This is what the municipal website has to say and the same philosophy seems to inspire the Fontenelle, a traditional art-house cinema yet recently equipped with two digital screens, which has always laid emphasis on quality programming.
But what makes the Fontenelle an avant-garde cinema is also its ability to address spectators with difficulties in seeing or hearing.
The cinema offers films with French subtitles for spectators with hearing impediments and - when a film has a channel available for audio description - titles suitable for the sight-impaired.
The situation at the Fontenelle thus already proves to be in line with European policy, which demands that cinemas take steps to provide a service for all types of spectators. This is the spirit of article 7 of the EU's AVMSD (Audiovisual Media Services Directive), which reads:

"Member States shall encourage media service providers under their jurisdiction to ensure that their services are gradually made accessible to people with a visual or hearing disability."

"Why on earth should the hearing-impaired not have the chance to be cinema lovers?" comments Pascal Humbert, manager of the Lido cinema in Castres, which has been offering versions suitable for the hearing-impaired since last June.
As a consequence, for some weeks, audiences in this small town in the region of Toulouse have been witnessing screenings with rather different subtitles from those generally provided for films in their original language.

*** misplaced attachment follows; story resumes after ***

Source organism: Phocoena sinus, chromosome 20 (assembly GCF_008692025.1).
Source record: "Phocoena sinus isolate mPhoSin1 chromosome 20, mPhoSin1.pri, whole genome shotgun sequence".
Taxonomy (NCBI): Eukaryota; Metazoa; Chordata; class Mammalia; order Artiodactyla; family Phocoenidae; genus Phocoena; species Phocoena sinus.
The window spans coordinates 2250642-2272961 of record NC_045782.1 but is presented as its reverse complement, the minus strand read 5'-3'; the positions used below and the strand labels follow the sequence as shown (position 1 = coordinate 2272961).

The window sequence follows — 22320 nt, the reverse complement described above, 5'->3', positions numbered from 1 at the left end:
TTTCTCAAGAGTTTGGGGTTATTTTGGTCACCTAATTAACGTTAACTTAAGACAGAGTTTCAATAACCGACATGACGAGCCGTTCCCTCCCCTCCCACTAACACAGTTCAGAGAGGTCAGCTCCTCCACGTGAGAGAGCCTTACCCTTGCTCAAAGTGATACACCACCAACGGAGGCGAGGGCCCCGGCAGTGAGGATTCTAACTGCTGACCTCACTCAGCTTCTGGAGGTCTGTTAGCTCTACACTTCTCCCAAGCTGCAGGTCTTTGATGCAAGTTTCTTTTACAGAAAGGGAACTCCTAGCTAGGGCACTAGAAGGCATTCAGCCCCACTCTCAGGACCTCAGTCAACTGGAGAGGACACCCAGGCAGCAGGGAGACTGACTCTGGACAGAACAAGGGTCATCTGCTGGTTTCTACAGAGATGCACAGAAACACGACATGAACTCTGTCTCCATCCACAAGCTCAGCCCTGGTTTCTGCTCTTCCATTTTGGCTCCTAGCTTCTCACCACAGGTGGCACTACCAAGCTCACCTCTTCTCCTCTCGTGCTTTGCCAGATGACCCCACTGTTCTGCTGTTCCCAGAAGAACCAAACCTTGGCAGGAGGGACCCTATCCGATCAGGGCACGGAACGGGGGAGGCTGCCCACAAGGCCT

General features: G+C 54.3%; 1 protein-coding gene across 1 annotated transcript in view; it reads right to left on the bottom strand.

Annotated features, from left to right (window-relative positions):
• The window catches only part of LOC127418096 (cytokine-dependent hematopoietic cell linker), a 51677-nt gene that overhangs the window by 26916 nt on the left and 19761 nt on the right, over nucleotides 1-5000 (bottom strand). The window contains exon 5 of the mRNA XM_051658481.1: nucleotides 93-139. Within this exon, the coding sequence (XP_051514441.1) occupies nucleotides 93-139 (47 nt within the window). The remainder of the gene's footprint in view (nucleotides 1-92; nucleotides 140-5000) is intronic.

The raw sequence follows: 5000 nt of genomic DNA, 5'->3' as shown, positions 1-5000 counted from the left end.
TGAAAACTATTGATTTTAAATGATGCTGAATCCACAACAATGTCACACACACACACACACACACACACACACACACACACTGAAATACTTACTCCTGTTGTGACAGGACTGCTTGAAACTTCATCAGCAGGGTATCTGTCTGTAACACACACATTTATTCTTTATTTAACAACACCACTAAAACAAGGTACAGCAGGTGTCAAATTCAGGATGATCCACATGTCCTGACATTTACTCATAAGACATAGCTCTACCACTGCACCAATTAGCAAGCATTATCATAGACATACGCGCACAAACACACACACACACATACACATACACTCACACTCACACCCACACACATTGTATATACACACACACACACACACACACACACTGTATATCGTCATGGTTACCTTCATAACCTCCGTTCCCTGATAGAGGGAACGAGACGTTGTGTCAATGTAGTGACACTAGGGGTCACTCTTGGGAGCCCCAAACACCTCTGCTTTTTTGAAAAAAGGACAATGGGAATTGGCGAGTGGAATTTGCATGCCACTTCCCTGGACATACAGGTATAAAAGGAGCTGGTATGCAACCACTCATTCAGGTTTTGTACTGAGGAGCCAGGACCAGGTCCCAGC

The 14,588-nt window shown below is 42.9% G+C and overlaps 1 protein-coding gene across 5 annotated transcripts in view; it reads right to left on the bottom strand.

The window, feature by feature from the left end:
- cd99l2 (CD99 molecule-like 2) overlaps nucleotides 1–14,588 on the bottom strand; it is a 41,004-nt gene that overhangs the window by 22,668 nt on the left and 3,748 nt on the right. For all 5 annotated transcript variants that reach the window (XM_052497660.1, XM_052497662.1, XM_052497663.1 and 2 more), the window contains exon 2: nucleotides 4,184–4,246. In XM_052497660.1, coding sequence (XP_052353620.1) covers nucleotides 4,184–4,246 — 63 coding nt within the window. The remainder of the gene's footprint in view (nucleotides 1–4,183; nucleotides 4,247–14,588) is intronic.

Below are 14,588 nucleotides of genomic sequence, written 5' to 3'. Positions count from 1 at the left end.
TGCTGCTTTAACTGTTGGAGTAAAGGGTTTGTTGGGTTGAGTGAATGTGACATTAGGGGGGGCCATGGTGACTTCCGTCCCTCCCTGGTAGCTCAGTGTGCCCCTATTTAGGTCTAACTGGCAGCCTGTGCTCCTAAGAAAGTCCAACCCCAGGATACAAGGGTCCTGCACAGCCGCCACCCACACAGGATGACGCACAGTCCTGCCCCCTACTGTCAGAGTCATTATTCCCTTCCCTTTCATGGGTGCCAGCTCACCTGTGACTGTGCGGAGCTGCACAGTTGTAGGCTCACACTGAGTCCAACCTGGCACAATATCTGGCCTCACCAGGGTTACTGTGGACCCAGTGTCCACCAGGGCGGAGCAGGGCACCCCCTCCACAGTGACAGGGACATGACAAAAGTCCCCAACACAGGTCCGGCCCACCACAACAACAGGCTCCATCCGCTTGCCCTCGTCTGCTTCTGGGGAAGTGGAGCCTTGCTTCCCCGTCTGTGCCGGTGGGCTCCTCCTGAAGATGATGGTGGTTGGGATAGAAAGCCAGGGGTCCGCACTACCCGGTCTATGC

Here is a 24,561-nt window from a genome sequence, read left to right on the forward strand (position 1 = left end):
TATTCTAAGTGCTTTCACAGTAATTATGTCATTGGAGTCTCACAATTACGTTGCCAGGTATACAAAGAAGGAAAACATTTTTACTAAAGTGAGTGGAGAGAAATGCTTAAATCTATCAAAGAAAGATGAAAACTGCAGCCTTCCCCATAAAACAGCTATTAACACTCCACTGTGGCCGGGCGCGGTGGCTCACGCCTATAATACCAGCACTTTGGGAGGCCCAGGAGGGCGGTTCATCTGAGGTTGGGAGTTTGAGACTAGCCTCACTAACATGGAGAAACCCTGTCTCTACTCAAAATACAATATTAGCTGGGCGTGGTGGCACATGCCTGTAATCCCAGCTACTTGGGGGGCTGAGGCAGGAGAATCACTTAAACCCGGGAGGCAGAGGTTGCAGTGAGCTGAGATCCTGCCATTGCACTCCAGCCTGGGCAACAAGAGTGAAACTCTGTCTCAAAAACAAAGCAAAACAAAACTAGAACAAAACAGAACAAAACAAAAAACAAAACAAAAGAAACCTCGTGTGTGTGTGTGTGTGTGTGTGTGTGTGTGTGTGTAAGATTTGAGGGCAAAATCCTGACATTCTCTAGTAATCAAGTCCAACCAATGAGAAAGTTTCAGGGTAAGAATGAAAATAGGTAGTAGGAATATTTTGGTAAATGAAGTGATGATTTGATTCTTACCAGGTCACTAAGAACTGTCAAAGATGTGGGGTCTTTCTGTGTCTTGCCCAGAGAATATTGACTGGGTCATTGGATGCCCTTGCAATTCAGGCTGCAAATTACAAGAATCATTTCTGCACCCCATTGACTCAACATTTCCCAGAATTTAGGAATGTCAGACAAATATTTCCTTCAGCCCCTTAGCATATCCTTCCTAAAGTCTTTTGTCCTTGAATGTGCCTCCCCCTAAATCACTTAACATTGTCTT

To make them more useful to those who have a hearing impediment, for example, the words are colour-coded according to the character who speaks them. Capital letters are used if the actor is shouting and comments are provided to describe sounds. "The only disadvantage," continues Pascal Humbert, "is that there are still very few films available in this version."
On a larger scale, the experiences of the Fontenelle or the Lido are offered in France by a group that covers the whole country, Gaumont Pathé, whose cinemas provide films subtitled for the hearing-impaired on Thursdays and Saturdays.
It is not only France that is determined to move towards a goal which - as the European directive states - must progressively be adopted by exhibitors in Europe, but also Great Britain.
Here the big chains - Vue, Odeon and Cineworld - offer a range of services including audio descriptions and subtitles on individual devices, such as mini-screens or glasses, made available by the cinema to those who ask for them.
The transmitter/receiver on the glasses is also a support for the audio channel, with descriptions for the sight-impaired.
What makes these options feasible is without doubt digital technology.
With 35mm film, the channel for the hearing-impaired was created by the audio processor, whilst the narrative channel for the sight-impaired was only available on an "Accessibility Disc for Digital Theatre Systems".
Digital has improved this situation dramatically: channels for those with hearing or visual impediments are already available in the files the cinema receives together with the film and no particularly complex equipment is necessary for them to be used.
We often ask ourselves what tomorrow's cinema will be like. One of the keywords will certainly be accessibility, or the possibility of getting rid of physical or sensorial barriers, so that a growing number of people can enjoy the experience of cinema on the big screen.